67 Works

Data from: Extrapolating body masses in large terrestrial vertebrates

Nicolas E. Campione
Despite more than a century of interest, body-mass estimation in the fossil record remains contentious, particularly when estimating the body mass of taxa outside the size scope of living animals. One estimation approach uses humeral and femoral (stylopodial) circumferences collected from extant (living) terrestrial vertebrates to infer the body masses of extinct tetrapods through scaling models. When applied to very large extinct taxa, extant-based scaling approaches incur obvious methodological extrapolations leading some to suggest that...

Data from: Local interactions and global properties of wild, free-ranging stickleback shoals

Ashley J. W. Ward, Timothy M. Schaerf, James E. Herbert-Read, Lesley Morrell, David J.T. Sumpter, Mike M. Webster & David J. T. Sumpter
Collective motion describes the global properties of moving groups of animals and the self-organized, coordinated patterns of individual behaviour that produce them. We examined the group-level patterns and local interactions between individuals in wild, free-ranging shoals of three-spine sticklebacks, Gasterosteus aculeatus. Our data reveal that the highest frequencies of near-neighbour encounters occur at between one and two body lengths from a focal fish, with the peak frequency alongside a focal individual. Fish also show the...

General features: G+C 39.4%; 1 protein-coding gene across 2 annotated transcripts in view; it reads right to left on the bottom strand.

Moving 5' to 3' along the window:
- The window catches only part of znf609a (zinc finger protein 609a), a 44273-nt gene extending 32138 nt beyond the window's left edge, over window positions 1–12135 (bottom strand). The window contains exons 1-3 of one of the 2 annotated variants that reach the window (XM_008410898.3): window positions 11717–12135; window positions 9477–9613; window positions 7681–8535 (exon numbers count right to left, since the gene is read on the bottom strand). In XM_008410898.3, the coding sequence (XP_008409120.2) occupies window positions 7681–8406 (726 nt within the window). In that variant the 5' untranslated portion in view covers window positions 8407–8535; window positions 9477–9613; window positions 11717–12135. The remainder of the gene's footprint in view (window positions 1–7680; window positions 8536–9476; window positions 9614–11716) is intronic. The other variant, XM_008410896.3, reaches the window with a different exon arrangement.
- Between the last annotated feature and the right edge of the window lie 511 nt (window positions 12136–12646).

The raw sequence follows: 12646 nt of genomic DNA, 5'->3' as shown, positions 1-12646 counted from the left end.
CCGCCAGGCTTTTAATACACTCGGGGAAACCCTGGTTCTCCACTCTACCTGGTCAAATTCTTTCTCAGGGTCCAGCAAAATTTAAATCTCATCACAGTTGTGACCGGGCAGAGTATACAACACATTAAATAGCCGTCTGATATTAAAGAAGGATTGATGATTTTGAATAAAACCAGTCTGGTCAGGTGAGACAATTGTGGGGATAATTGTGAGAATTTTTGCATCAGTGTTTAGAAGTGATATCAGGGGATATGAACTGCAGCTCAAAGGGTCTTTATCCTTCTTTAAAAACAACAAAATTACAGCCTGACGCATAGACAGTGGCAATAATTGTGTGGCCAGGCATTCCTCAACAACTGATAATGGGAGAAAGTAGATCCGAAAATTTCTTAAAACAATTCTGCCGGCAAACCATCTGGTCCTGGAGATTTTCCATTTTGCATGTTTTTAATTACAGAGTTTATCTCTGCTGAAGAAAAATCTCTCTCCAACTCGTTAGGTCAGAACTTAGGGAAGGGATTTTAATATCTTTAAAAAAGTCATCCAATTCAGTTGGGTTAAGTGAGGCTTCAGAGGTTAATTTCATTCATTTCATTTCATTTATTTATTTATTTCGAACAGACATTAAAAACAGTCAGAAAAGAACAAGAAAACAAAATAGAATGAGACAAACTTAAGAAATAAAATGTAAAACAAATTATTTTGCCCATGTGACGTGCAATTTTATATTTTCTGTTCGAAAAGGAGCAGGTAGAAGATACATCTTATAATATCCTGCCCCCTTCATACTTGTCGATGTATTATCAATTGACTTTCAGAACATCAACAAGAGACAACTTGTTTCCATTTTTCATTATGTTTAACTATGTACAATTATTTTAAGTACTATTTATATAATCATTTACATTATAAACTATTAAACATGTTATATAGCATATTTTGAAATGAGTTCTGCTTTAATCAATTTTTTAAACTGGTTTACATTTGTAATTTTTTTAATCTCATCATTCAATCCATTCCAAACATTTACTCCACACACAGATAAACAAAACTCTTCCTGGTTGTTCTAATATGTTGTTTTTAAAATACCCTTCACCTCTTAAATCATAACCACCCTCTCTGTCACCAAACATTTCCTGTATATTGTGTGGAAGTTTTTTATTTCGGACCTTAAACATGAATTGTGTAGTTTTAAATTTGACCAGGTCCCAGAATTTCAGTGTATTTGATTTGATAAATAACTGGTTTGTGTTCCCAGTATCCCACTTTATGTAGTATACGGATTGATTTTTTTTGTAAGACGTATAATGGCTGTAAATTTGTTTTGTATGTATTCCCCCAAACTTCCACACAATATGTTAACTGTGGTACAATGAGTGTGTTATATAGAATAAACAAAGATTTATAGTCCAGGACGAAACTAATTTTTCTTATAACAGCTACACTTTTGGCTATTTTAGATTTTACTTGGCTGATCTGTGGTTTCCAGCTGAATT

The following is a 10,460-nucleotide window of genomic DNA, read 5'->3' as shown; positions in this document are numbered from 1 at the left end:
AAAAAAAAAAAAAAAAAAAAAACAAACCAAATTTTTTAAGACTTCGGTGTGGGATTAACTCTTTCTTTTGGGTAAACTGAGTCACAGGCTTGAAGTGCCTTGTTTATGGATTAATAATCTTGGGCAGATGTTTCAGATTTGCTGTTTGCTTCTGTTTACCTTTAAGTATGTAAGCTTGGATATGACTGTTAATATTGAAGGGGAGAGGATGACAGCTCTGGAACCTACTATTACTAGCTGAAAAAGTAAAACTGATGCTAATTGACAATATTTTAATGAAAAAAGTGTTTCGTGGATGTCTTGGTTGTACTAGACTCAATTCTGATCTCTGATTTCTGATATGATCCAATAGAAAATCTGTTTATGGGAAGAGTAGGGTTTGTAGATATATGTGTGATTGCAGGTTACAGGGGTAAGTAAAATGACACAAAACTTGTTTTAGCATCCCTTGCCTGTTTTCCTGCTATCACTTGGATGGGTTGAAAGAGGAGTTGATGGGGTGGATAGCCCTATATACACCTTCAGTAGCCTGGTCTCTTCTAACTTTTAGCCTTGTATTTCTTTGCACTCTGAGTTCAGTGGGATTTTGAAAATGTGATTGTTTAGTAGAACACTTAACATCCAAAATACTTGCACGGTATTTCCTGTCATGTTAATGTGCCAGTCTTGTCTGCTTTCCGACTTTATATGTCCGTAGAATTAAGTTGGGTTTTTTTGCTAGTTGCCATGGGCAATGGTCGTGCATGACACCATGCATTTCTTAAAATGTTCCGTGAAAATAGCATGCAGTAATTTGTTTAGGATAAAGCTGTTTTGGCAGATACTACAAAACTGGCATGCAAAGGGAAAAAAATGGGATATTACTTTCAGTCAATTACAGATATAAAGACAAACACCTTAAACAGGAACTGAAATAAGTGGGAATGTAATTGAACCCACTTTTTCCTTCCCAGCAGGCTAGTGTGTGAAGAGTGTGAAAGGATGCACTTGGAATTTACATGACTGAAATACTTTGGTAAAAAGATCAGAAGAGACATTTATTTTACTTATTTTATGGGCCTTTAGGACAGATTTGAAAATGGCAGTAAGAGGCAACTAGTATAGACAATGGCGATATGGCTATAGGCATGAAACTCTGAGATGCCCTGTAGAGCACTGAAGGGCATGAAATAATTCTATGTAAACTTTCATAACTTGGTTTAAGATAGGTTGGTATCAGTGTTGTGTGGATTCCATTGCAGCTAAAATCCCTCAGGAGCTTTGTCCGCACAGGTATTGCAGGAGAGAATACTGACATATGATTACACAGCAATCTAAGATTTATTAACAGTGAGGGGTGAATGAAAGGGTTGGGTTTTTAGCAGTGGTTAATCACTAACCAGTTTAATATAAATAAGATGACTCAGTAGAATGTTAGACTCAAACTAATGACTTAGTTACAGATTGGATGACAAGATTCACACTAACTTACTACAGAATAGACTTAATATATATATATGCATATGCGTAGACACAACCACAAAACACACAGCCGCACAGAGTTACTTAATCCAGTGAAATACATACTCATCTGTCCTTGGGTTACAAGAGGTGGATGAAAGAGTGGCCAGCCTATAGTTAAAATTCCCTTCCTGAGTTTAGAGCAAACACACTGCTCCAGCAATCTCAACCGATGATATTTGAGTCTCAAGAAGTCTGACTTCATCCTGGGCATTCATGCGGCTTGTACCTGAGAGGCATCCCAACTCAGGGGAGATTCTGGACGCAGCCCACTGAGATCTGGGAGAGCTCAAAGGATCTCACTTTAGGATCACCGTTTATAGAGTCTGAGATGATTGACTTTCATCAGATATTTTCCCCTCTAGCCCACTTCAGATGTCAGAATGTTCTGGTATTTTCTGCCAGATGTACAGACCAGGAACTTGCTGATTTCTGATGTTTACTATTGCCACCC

Data from: Covariation in levels of nucleotide diversity in homologous regions of the avian genome long after completion of lineage sorting

Ludovic Dutoit, Nagarjun Vijay, Carina F. Mugal, Christen M. Bossu, Reto Burri, Jochen Wolf & Hans Ellegren
Closely related species may show similar levels of genetic diversity in homologous regions of the genome owing to shared ancestral variation still segregating in the extant species. However, after completion of lineage sorting, such covariation is not necessarily expected. On the other hand, if the processes that govern genetic diversity are conserved, diversity may potentially covary even among distantly related species. We mapped regions of conserved synteny between the genomes of two divergent bird species—collared...